In Conversation with IPC President Andrew Parsons 

Date 16-Mar-2018
A combined partnership between media, sponsorship and the sports organisation are critical to the success of the Paralympics.  This is the strong belief of IPC President Andrew Parsons, who despite only talking office a few short months ago has already delivered one of his key points of his election manifesto---a monumental agreement with the IOC.
One of the major points of the agreement is that the IOC will continue to make it obligatory for Olympic host countries to also stage the Paralympics until 2032.
According to Parsons, it was fitting that the announcement of this renewed agreement be shared to the world from the Republic of Korea. 
“I think it means a lot to us of course. 30 years ago the Olympics and Paralympics came together after being organised in different parts of the world for nearly 20 years. So to do this announcement here, I think it sends a very strong message that we want to be together, not only because it makes sense from a Games perspective,” he said.
Now that the IPC can rely on the continued support of its Olympic counterpart, the focus turns to bringing Paralympic sport to new audiences via new digital platforms. Parsons, who answered interview questions via Facebook Live, agreed that social media and other communication innovations would play a big part in this challenge.
“We have 22 summer sports and we have six winter sports, maybe seven at Beijing 2022 and that’s how we want to do it and that’s how we’re going to promote it and being direct with different people in different parts of the world,” said Parsons.
With this strategy in mind, it’s clear that The IPC will take a proactive approach to increasing viewership and growing the fan base for Para sports. 
Parsons continued:
“Using social media is super-important for us to interact with the youth in their language, not trying to make them understand our language. I am a 41 year old guy, I’m not 20 or 25 so I have to understand how to interact with this community in a way they understand and feel part of it…I think with this new generation it is not only about what you do but also how you do it… and I think then they could really click with the Paralympic Games.”
Of course one of the major challenges facing both the Olympics and Paralympics is the task of keeping audiences’ attention between the games. Collaboration between sports organisations, media and sponsors is integral to this mission, but governments and other bodies can also do their part to keep momentum going for Para sports by “engaging with National Paralympic Committees,” says Parsons.
“…But it’s a two way street,” he continued. “I think the NPCs also have to be out there and working with the governments and also with the parliaments and changing laws and improving laws. For example in Brazil in the lead up to the Paralympic Games in Rio, a law was improved in the country that improved the lives of persons with disabilities because of the games, both in sport, but also in many different areas.”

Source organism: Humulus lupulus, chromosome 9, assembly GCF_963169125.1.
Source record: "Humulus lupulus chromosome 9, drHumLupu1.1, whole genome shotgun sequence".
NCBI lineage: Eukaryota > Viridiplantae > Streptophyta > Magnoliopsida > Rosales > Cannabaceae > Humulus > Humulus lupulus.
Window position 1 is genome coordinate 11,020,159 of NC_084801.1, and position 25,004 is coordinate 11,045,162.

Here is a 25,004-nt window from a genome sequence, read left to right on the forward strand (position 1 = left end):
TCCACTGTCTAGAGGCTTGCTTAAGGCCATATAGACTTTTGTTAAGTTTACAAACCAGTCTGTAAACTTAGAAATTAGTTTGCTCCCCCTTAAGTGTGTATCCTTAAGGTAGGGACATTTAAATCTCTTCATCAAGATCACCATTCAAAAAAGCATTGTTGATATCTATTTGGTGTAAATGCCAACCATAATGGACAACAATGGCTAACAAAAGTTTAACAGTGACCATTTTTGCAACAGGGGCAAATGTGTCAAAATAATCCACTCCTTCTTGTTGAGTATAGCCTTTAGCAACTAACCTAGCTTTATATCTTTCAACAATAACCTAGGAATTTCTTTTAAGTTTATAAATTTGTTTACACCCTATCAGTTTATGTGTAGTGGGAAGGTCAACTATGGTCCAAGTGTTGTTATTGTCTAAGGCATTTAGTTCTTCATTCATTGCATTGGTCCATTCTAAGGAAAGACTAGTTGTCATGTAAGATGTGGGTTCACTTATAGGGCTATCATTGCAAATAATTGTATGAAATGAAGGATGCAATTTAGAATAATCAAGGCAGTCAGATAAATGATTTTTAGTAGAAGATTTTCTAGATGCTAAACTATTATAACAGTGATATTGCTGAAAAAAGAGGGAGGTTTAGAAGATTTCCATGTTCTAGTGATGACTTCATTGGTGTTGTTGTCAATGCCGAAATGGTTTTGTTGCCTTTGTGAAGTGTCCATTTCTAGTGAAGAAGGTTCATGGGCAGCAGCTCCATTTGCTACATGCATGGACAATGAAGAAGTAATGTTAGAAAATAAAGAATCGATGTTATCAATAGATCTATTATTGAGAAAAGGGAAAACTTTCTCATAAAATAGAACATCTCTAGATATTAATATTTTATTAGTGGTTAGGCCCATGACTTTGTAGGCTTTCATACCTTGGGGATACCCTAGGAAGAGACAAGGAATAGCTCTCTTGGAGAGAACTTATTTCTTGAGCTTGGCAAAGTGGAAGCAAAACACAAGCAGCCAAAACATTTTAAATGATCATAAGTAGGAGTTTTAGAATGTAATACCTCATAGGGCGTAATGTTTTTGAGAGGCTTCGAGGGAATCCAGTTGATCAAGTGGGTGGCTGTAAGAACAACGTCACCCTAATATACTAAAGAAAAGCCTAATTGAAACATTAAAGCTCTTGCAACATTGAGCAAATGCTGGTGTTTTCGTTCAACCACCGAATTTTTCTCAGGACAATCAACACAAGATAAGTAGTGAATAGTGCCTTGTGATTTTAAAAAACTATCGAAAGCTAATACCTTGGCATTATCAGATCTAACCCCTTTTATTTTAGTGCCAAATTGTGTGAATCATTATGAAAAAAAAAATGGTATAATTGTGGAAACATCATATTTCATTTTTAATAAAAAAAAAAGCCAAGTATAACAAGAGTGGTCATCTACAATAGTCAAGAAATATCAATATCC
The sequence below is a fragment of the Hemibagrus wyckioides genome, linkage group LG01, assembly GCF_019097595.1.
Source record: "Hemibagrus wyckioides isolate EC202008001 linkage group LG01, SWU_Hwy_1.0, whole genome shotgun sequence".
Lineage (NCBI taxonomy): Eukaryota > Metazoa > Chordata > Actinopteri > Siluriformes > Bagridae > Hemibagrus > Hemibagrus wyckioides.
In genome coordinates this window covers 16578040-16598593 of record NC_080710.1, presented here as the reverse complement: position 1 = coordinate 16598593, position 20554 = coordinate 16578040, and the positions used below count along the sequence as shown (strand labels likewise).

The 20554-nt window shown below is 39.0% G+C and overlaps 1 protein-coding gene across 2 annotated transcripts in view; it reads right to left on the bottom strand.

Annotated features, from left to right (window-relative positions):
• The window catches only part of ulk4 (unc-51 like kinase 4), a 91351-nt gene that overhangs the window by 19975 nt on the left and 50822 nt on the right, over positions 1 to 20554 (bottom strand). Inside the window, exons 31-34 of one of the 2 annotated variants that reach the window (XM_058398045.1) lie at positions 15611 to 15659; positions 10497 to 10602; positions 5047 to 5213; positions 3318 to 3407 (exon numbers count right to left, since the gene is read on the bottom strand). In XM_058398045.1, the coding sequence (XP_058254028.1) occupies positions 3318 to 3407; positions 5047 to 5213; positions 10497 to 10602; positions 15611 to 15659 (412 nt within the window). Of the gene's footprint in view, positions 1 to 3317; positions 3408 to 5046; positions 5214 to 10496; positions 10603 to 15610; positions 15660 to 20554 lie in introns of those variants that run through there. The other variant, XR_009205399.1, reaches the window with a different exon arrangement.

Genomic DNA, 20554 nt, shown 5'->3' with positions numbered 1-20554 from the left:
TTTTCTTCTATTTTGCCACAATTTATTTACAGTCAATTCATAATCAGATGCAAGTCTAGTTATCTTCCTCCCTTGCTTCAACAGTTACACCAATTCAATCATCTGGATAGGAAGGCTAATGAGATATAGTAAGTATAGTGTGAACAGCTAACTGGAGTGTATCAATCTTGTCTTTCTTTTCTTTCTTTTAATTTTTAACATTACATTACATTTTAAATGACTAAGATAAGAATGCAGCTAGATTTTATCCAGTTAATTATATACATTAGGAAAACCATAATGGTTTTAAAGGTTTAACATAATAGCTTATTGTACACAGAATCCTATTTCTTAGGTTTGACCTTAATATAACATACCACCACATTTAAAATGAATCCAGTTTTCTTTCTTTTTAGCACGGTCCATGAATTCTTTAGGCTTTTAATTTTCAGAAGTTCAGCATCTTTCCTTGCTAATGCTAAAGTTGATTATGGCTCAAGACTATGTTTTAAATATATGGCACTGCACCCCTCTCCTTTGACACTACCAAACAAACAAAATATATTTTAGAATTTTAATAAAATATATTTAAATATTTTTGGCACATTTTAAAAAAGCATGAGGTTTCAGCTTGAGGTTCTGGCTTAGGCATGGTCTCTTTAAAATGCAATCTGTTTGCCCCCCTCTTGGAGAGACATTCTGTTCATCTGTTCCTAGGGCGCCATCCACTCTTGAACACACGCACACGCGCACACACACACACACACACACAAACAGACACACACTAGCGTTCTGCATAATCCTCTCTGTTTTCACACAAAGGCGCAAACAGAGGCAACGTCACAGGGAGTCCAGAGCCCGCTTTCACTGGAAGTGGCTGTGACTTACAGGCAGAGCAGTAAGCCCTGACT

The Closing Ceremony of PyeongChang 2018 will see the sun setting on the first of three back-to-back Olympic and Paralympic Games. Following the success of PyeongChang 2018 the IPC under Parsons is just getting started on its plans for Para sport on the continent. 
“This is a part of the world where we have to do a lot of work, of course. Asia is a big region for us. Not only in the number of people, but in the number of persons with impairments. There’s also the diversity. We have the Middle East, Asia, South East Asia and big countries such as China, Korea and Japan…You have Kazakhstan, which is becoming a Paralympic powerhouse.  I was watching the competition with the NHK guys and they were all cheering for the Japanese, but then the guy from Kazakhstan came from out of nowhere so it was a mixed feeling experience but it was amazing to see that happen.  We want to leave a long lasting legacy in this part of the world.”
PyeongChang 2018 set the record for the most Winter Paralympic tickets sold. This was a success for both the PyeongChang Organising Committee and the IPC. According to Parsons, this along with the growth of the global audience was one of the major success stories showing the progression of the Paralympic Games.
“Well I think the sheer number of reporters and media outlets that are here from around the world and the ratings and audience that we are experiencing around the world, I think it’s fantastic.  Some people see the Paralympics as a very important sports event but I would also say that part of what we stand for is changing the perception of people about persons with impairment,” he said.
Through the medium of sport, the Paralympic Games has a responsibility not only to Paralympians but to the millions of people around the world that may have impairment, whether they are athletes or not. This is done through awareness and also through the development of new technology developed for the Games that can facilitate greater accessibility.
“It’s like with Formula 1. In the field of play, the technology in the wheelchairs, sit skis and the sledges etc., Some of the things that are here for the athletes performing at the highest level, will one day benefit the citizens in the streets and the millions of people living with an impairment worldwide,” said Parsons. 
Attendees of the Closing Ceremony will be in for a treat as Parsons confirmed he would once again embrace the Korean language to greet the people of PyeongChang and those watching at home. 
“I am practicing,” said Parsons smiling. “You can expect more Korean words at the closing ceremony. I will never forget those words from the opening ceremony. It took me a long time to practice that.  Daehan minguk gukmin yeorobun  [My Fellow Koreans].“